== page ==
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Haha, may be the Osprey is trying to tell you to go for the ultrasonic sensors without moving parts instead



ciao!
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Old 26-12-2011, 11:09   #84
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Re: Differences Between Ground, Apparent, and True Wind Direction

Quote:
Originally Posted by s/v Jedi View Post
I don't think chartplotters can do this, as it gets very complicated to do it well. I only know of one product that can do it and that is the routing module of MaxSea. It takes your boat's polar diagram, the grib files and he tidal current information. The system calculates isochrones, which show where you can move to in a timed interval, like 3 hours. It compares every possible solution and takes the currents, eddies and windshifts and waveheights and your boat performance for different wind angles into consideration. My head starts hurting when you consider the math behind it. Here is an example for cossing the gulf stream... the yellow lines are the isochrones:


Here is another calculation with both wind and current... this is why we need quad-core i7 CPUs


EDIT: MaxSea Routing by Brice Pryszo

ciao!
Nick.
I LOVE it!!!! I could never do that calculation by hand! I want that! Look at that weird curved path across the ground crossing the gulf stream! That will drive some people crazy!
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Old 26-12-2011, 11:18   #85
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Re: Differences Between Ground, Apparent, and True Wind Direction

Quote:
Originally Posted by s/v Jedi View Post
Back OT, I am studying my Furuno RD-33 display and it shows magnetic ground wind hahaha . In the N2K specification, I see 5(!) different wind references of basically any combination possible. So those who only want to hear about true or apparent will have some tough times ahead

cheers,
Nick.
But of course, why not? We can express any wind, any way we like. It's even possible to express apparent wind in compass degrees, if we like. Of course the data would be completely useless in that form Well, nearly useless. You would need to compare your heading to the apparent wind in compass degrees in order to understand what is going on.

For reasons of usefulness, we inevitably see Apparent and True in degrees off the bow; Ground in compass degrees (and inevitably in true, not mag). But that doesn't mean that someone might want to see the data presented differently, for whatever reason. Since every instrument on my boat gives magnetic compass degrees, and I instinctively work with magnetic degrees on my charts, I might very well be one who would also like to see ground wind in magnetic degrees.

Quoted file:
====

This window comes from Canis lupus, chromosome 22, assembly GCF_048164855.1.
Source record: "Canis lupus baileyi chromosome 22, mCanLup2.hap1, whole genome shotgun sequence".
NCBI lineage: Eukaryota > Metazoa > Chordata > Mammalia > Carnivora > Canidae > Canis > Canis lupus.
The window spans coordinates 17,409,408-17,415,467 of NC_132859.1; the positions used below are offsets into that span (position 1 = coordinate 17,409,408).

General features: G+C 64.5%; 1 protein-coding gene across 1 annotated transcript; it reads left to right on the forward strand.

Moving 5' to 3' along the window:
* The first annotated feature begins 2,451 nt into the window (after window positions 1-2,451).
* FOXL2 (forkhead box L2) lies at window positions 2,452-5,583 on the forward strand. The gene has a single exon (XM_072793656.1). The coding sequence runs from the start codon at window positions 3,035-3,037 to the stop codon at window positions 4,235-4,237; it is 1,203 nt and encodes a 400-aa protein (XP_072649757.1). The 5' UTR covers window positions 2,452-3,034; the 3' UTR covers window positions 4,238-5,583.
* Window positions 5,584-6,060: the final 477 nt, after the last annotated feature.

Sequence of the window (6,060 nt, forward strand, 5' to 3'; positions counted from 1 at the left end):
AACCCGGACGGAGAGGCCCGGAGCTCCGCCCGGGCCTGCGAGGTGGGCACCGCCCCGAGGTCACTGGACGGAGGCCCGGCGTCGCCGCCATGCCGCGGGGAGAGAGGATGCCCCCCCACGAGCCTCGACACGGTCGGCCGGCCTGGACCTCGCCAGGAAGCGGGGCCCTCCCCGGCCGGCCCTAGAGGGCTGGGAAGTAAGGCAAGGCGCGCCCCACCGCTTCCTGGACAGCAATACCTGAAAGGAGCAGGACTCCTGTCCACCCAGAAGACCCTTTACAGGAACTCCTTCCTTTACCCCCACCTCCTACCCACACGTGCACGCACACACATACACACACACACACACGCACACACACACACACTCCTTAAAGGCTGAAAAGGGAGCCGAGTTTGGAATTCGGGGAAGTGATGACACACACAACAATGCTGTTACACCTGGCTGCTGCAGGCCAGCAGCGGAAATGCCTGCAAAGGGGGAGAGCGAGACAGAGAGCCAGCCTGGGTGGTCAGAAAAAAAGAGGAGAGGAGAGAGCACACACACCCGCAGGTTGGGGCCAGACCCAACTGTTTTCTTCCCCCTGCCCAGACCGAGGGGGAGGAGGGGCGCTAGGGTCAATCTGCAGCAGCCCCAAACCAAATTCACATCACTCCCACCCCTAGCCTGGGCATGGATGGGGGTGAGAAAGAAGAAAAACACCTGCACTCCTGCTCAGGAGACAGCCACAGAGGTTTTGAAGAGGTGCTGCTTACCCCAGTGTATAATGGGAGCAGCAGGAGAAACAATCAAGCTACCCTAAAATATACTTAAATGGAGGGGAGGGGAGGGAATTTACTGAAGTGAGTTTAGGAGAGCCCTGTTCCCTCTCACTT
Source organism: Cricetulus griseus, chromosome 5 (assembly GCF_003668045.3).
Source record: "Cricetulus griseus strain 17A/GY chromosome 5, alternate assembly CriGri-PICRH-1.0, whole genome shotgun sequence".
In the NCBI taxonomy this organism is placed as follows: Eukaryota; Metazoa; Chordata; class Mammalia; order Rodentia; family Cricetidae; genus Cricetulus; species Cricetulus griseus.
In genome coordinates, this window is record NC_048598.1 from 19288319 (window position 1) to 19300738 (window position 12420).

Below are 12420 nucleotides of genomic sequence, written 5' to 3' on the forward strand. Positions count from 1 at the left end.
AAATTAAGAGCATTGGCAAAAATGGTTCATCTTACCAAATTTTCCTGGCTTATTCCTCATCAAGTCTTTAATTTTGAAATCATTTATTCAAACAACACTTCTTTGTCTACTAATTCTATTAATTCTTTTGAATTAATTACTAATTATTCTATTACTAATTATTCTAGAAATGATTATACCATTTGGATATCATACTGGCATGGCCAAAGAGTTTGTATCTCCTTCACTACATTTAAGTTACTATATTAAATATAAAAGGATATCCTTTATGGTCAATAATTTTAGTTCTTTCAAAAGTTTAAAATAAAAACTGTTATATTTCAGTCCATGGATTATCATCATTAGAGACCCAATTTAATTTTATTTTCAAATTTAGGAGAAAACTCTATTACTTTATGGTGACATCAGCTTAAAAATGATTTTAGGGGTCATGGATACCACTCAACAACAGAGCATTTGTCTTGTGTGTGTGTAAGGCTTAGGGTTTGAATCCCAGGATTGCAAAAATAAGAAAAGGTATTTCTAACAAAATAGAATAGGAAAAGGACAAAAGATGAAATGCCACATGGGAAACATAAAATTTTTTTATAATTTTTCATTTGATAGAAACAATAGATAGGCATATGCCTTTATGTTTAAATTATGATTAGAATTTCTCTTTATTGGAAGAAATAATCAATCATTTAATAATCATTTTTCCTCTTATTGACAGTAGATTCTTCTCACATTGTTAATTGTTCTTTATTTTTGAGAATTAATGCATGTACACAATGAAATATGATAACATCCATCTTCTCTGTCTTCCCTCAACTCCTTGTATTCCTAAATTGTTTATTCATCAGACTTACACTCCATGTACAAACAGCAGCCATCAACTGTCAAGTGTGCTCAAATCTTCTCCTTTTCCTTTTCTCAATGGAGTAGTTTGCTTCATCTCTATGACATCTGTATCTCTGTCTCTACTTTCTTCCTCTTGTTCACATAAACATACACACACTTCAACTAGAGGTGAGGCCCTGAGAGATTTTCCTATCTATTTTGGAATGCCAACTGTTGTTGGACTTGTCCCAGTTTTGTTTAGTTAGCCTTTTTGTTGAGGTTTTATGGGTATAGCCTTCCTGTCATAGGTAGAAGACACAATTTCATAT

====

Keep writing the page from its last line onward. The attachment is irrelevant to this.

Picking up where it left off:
For me that's hypothetical so far -- I don't have a weather display like yours. I want one! I hope my new nav system will let me put up a screen like yours with complete weather info. In fact, I would really like to have a separate screen at the nav table which shows only that -- barograph, (ground) current and history over 24 hours, temps, etc. That would be really useful.

It's a layer of complexity, that's all, and people stumble on it. The only thing which was important in the OP was the question of what wind is referenced to what.
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Old 26-12-2011, 11:20   #86
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Quote:
Originally Posted by cal40john

You're changing the rules. As I said in my previous post there are several tactical reasons for sailing one tack over the other first, but given the conditions of constant wind and constant current you will get there at the same time regardless of which tack you do first.

Quite often, but not always you would sail the long tack first. Anticipating a change in current or wind that would make this tack less favorable later will give you a gain, if you've guessed right. But that isn't what was stipulated for this example. Sailing the long tack first also keeps you more in the center. If you sail the short leg first you wind up on the layline quickly and have no options in case there is a change.

I believe one case for sailing the short tack first is when you expect the current to increase. This is similar to the persistent wind shift case.